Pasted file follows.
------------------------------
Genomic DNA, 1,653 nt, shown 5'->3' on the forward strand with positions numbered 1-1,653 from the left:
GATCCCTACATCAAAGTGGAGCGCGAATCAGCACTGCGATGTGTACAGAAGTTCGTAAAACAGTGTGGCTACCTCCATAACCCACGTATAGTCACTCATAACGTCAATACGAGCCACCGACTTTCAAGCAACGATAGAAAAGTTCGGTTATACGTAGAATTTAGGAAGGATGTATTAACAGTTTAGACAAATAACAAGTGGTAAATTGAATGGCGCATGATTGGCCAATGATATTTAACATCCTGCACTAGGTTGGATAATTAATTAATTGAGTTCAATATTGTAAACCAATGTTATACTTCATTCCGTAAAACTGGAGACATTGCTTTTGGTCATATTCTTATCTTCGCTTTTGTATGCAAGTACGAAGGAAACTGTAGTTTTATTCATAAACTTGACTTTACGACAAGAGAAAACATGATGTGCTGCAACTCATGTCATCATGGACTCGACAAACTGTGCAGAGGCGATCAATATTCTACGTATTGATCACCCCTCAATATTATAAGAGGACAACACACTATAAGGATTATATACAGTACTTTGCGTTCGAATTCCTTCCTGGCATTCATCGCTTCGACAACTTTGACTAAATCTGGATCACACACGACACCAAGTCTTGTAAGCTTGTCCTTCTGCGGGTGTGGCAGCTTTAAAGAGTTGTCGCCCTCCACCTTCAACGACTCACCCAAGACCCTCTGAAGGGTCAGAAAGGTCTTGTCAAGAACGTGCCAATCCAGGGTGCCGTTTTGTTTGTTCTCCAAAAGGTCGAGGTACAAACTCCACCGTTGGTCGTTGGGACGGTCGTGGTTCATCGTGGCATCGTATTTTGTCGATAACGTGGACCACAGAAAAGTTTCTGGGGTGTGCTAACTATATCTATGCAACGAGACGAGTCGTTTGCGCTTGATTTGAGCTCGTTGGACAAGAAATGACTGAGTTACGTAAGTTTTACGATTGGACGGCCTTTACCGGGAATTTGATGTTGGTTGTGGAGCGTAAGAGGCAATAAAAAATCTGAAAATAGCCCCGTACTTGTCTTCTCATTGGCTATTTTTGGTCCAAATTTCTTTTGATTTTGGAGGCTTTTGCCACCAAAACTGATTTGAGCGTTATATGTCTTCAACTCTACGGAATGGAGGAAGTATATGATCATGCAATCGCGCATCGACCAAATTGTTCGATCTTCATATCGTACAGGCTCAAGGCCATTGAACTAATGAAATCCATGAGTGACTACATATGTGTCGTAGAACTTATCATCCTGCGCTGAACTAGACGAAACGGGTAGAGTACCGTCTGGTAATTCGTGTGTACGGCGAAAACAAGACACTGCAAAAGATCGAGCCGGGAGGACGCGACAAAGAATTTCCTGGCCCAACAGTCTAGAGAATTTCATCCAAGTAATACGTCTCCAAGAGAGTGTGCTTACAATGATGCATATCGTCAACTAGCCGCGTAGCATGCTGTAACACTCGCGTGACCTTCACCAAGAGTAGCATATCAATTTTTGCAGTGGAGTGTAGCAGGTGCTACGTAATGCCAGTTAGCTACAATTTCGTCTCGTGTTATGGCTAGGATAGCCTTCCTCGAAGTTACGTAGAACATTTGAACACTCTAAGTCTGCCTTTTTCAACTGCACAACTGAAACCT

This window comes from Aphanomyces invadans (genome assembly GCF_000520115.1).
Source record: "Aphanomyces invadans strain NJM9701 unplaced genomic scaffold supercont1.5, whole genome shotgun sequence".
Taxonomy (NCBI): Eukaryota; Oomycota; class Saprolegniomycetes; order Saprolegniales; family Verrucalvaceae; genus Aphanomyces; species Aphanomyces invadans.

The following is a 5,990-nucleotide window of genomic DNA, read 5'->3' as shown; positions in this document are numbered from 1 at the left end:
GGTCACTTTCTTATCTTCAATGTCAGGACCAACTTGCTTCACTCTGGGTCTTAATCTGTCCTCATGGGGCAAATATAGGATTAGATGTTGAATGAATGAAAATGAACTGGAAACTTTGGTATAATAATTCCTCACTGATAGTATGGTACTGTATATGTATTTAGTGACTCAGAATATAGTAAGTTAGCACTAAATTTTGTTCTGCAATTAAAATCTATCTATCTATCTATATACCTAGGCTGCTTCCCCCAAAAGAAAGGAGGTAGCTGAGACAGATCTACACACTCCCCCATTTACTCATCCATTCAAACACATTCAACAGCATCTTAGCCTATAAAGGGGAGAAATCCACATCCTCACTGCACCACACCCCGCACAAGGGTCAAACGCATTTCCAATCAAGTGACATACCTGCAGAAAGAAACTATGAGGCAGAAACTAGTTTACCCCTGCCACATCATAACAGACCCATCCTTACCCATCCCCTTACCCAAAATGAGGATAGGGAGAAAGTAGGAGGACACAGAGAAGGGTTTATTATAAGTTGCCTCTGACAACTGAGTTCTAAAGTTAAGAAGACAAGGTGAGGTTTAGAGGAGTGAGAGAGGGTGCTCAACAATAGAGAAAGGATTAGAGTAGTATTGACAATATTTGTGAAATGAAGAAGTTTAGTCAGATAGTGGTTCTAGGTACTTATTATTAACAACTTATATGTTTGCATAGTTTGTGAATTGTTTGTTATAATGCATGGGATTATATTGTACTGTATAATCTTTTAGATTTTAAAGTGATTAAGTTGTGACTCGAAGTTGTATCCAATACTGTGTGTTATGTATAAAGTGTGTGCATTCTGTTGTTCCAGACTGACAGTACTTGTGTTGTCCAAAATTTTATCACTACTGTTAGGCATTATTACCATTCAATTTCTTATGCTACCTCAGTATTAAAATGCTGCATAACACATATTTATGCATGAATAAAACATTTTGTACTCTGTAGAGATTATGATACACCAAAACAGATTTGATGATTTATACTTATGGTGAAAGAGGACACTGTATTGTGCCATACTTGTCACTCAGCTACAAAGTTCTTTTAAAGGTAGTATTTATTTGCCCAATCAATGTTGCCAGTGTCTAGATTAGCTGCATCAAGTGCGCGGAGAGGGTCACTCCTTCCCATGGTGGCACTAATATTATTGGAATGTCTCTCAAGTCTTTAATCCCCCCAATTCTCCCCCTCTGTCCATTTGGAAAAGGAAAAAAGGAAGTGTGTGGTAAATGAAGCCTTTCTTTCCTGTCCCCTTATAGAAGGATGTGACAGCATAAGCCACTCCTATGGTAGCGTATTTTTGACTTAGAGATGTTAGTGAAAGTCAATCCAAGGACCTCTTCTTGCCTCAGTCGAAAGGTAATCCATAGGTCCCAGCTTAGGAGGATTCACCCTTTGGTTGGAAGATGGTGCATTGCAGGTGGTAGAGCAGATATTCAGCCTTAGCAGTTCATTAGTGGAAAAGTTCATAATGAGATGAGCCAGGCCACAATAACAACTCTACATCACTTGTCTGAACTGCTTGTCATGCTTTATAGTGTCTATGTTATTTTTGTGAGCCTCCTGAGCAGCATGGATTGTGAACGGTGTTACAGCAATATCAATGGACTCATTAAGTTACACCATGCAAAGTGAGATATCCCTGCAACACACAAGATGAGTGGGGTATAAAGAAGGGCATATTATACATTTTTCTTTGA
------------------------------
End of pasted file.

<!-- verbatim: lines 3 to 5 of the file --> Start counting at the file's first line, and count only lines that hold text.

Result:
This window comes from Aphanomyces invadans (genome assembly GCF_000520115.1).
Source record: "Aphanomyces invadans strain NJM9701 unplaced genomic scaffold supercont1.5, whole genome shotgun sequence".
Taxonomy (NCBI): Eukaryota; Oomycota; class Saprolegniomycetes; order Saprolegniales; family Verrucalvaceae; genus Aphanomyces; species Aphanomyces invadans.